Its conscious strength, the tempest's wrath defies:
Its ample branches shield the fowls of air,
To its cool shades the panting berds repair.
The treach’rons current works its noiseless way,
The fibres loosen, and its roots decay;
Prostrate the beauteous ruin lies; and all

That shared its shelter, perish in its fall.
The whitethorn, or hawthorn (cratoegus oxycan-
tha), emphatically called May, is expected to be in
flower on the 1st of this month, but it is only so in
very forward seasons. There are different kinds of
it, the white and the pink, growing in small bunches
all along the slender twigs, or rods, of the tree or
bush, which form, with the bright green and jagged
leaves, some of the most beautiful wreaths that the
country can boast. ::

The HAWTHORN.
On summer's breast the hawthorn shines

In all the lily's bloom,
Mid slopes where th' evening block reclines,
• Where glows the golden broom.'
When yellow autumn decks the plain,

The hawthorn's boughs are.green,

Amid the ripening fields of grain, . '

In emerald brightness seen.

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A night of frost, a day of wind,

Have stript the forest bare:
The hawthorn too that blast shall find,

Nor shall that spoiling spare.
But red with fruit, that hawthorn bough,

Tho' leafless, yet will shine;
The blackbird far its hues shall know,

As lapwing knows the vine..
Be thus thy youth as lilies gay,

Thy manlıood vigorous green;
And thus let fruit bedeck thy spray

Mid age's leafless scene. The mulberry-tree (morus nigra) puts forth its leaves. As this tree is in leaf in England generally after the silk-worm is hatched, the difficulty of obtaining it as food for this animal in the spring is evident.--See some novel information on this subject under the article SILK Worm, in Mr. Jennings's Family Cyclopedia.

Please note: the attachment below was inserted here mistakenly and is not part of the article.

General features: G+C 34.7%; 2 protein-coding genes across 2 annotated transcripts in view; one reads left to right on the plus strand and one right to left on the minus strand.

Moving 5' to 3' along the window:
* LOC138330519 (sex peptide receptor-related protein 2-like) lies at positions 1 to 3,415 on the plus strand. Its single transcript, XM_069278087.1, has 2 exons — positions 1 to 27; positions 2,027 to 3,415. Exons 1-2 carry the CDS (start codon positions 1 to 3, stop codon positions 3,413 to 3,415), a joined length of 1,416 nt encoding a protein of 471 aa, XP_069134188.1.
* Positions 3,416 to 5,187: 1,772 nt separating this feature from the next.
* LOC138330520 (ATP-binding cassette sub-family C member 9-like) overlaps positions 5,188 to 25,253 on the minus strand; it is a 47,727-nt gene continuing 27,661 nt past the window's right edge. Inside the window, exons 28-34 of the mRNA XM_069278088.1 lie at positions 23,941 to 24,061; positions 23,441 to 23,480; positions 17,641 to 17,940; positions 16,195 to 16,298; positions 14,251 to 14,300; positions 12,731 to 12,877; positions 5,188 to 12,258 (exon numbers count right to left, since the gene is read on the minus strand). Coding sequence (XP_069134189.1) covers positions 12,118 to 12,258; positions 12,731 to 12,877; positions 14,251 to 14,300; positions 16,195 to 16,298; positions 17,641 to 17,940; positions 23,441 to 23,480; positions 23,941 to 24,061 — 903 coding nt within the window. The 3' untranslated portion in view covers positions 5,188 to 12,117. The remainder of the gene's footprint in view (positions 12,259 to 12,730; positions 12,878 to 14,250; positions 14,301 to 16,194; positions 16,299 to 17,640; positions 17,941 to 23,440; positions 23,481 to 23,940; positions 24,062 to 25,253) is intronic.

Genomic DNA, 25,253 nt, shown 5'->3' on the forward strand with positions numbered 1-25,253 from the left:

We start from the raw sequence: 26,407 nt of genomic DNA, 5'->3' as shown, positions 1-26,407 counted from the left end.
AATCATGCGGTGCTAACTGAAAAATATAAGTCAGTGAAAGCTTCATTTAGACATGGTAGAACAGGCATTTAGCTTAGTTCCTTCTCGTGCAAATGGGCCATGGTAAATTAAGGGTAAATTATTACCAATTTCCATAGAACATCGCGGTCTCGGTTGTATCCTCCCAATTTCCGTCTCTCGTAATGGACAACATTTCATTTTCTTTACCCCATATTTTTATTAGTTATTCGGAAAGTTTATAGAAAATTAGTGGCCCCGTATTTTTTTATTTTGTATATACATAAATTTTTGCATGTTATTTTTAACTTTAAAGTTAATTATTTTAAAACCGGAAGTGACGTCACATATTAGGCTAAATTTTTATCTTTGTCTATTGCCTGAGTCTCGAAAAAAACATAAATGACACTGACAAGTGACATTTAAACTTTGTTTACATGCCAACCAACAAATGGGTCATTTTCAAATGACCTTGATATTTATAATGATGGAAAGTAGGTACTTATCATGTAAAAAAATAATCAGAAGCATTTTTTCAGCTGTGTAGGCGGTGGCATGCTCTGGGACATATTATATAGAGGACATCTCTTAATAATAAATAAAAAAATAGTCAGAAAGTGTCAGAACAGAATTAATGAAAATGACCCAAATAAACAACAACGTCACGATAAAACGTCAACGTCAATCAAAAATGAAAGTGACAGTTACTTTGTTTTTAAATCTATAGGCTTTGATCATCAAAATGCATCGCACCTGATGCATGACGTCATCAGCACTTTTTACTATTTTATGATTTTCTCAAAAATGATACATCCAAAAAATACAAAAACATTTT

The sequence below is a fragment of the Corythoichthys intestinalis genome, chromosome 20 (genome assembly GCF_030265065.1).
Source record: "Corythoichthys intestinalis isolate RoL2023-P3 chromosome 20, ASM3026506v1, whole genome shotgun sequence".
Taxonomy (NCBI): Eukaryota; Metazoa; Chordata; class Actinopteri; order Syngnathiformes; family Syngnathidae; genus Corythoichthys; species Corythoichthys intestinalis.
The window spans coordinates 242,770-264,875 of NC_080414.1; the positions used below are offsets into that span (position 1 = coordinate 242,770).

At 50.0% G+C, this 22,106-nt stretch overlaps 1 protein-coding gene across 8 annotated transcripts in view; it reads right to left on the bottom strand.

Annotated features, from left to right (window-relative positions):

The garden now affords rhubarb, green apricots, and green gooseberries, for making pies and tarts.

The orchis (orchis mascula) will now be found in moist pastures, distinguished by its broad black spotted leaves, and spike of large purple flowers; it frequently grows in patches of several yards square. Its roots afford the highly nutritious substance, the salep of the shops. The walnut (juglans regia) has its flowers in full bloom.

The banks of rills and shaded hedges are ornamented with the pretty tribe of speedwells, particularly the germander speedwell (veronica chamaedrys), the field mouse-ear (myosotis arvensis), the dove's. foot crane’s-bill (geranium molle), and the red campion (lychnis dioica): the first two of azure blue, and the last two of rose colour, intermixing their flowers with attractive variety..

The lilac (syringa vulgaris), the barberry (berberis vulgaris), and the maple (acer campestre), are now in flower. At the latter end of the month, rye (secale hybernum) is in ear; the mountain ash (sorbus aucu

paria), laburnum (cytisus laburnum), the guelder rose (viburnun opulus), clover (trifolium pratense), columbines Taquilegia vulgaris), with their singular and fantastic nectaries, the alder (rhamnus frungula), the wild chervil (choerophyllium temulum), and the wayfaring tree, or wild guelder-rose, have their flowers full blown. The various species of meadow grass are now in flower. The buttercup (ranunculus bulbosus) spreads over the meadows; the cole-seed (brassica napus) in corn-fields, bryony (brionia dioica), the arum, or cuckoo-pint, in hedges, the Tartarian honeysuckle (lonicera tartarica), and the corchorus Japonica, now show their flowers. The flowers of the garden rose begin to open.

The Rose Buv.
From the German of Goëthe.
A Rose, that bloomed the road-side by,
Caught a young vagrant's wanton eye;
The child was gay, the morn was clear,
The child would see the rose-bud near:

He saw the blooming flow'r.
My little rose, my rose-bud dear!
My rose tħat blooms the road-side near!
The child exclaimed, “My hands shall dare,
Thee, rose, from off thy stem to tear !!
The rose replied, “If I have need, ...
My thorns shall make thy fingers bleedi-

'Thy rash design give o'er.'
My little rose, my rose-bud dear!
My rose that blooms the road-side near!
Regardless of its thorny spray,
The child would tear the rose away;
The rose bewailed with sob and sigh,
But all in vain-no help was nigh

To quell the urchin's pow'r.
My little rose, iny rose-bud dear! i

My rose that bloomed the road-side near?! The amateurs of tulips are now rewarded for all their care and pains, by the splendid show this flower

· New Monthly Magaine, October 1822, p. 309.